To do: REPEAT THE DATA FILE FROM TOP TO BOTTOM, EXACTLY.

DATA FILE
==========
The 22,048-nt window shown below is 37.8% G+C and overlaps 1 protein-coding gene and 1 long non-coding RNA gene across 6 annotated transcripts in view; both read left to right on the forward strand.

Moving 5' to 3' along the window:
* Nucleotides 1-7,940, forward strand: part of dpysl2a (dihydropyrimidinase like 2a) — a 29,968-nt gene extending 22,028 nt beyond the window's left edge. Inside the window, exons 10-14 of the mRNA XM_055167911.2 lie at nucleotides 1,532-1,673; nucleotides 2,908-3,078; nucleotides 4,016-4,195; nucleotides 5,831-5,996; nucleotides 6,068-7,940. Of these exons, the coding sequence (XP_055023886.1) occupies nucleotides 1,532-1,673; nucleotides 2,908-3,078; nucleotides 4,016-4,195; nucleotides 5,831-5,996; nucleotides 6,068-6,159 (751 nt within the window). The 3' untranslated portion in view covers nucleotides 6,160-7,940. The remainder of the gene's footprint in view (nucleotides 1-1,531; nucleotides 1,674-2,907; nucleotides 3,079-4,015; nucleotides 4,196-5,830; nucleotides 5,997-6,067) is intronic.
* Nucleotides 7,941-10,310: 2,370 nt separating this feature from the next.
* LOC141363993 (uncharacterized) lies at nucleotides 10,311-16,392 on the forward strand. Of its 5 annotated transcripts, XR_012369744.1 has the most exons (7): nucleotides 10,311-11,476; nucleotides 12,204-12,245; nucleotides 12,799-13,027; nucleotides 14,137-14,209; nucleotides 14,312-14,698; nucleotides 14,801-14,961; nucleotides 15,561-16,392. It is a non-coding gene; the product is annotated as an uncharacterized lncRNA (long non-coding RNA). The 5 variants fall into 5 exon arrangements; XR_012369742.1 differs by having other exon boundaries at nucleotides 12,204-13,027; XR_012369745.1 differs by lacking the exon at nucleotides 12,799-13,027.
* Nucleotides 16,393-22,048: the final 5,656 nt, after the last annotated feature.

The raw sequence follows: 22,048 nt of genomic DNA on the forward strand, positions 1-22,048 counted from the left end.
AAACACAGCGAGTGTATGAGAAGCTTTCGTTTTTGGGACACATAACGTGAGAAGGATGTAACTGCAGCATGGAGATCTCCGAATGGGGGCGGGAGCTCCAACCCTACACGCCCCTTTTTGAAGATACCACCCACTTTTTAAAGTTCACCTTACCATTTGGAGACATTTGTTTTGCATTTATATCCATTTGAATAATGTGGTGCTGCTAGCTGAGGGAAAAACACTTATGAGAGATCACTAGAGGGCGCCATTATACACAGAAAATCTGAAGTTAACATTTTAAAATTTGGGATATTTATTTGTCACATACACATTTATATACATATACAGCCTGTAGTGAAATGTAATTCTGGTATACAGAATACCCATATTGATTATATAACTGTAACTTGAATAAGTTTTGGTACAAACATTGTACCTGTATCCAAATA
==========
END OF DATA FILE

The 22,048-nt window shown below is 37.8% G+C and overlaps 1 protein-coding gene and 1 long non-coding RNA gene across 6 annotated transcripts in view; both read left to right on the forward strand.

Moving 5' to 3' along the window:
* Nucleotides 1-7,940, forward strand: part of dpysl2a (dihydropyrimidinase like 2a) — a 29,968-nt gene extending 22,028 nt beyond the window's left edge. Inside the window, exons 10-14 of the mRNA XM_055167911.2 lie at nucleotides 1,532-1,673; nucleotides 2,908-3,078; nucleotides 4,016-4,195; nucleotides 5,831-5,996; nucleotides 6,068-7,940. Of these exons, the coding sequence (XP_055023886.1) occupies nucleotides 1,532-1,673; nucleotides 2,908-3,078; nucleotides 4,016-4,195; nucleotides 5,831-5,996; nucleotides 6,068-6,159 (751 nt within the window). The 3' untranslated portion in view covers nucleotides 6,160-7,940. The remainder of the gene's footprint in view (nucleotides 1-1,531; nucleotides 1,674-2,907; nucleotides 3,079-4,015; nucleotides 4,196-5,830; nucleotides 5,997-6,067) is intronic.
* Nucleotides 7,941-10,310: 2,370 nt separating this feature from the next.
* LOC141363993 (uncharacterized) lies at nucleotides 10,311-16,392 on the forward strand. Of its 5 annotated transcripts, XR_012369744.1 has the most exons (7): nucleotides 10,311-11,476; nucleotides 12,204-12,245; nucleotides 12,799-13,027; nucleotides 14,137-14,209; nucleotides 14,312-14,698; nucleotides 14,801-14,961; nucleotides 15,561-16,392. It is a non-coding gene; the product is annotated as an uncharacterized lncRNA (long non-coding RNA). The 5 variants fall into 5 exon arrangements; XR_012369742.1 differs by having other exon boundaries at nucleotides 12,204-13,027; XR_012369745.1 differs by lacking the exon at nucleotides 12,799-13,027.
* Nucleotides 16,393-22,048: the final 5,656 nt, after the last annotated feature.

The raw sequence follows: 22,048 nt of genomic DNA on the forward strand, positions 1-22,048 counted from the left end.
AAACACAGCGAGTGTATGAGAAGCTTTCGTTTTTGGGACACATAACGTGAGAAGGATGTAACTGCAGCATGGAGATCTCCGAATGGGGGCGGGAGCTCCAACCCTACACGCCCCTTTTTGAAGATACCACCCACTTTTTAAAGTTCACCTTACCATTTGGAGACATTTGTTTTGCATTTATATCCATTTGAATAATGTGGTGCTGCTAGCTGAGGGAAAAACACTTATGAGAGATCACTAGAGGGCGCCATTATACACAGAAAATCTGAAGTTAACATTTTAAAATTTGGGATATTTATTTGTCACATACACATTTATATACATATACAGCCTGTAGTGAAATGTAATTCTGGTATACAGAATACCCATATTGATTATATAACTGTAACTTGAATAAGTTTTGGTACAAACATTGTACCTGTATCCAAATA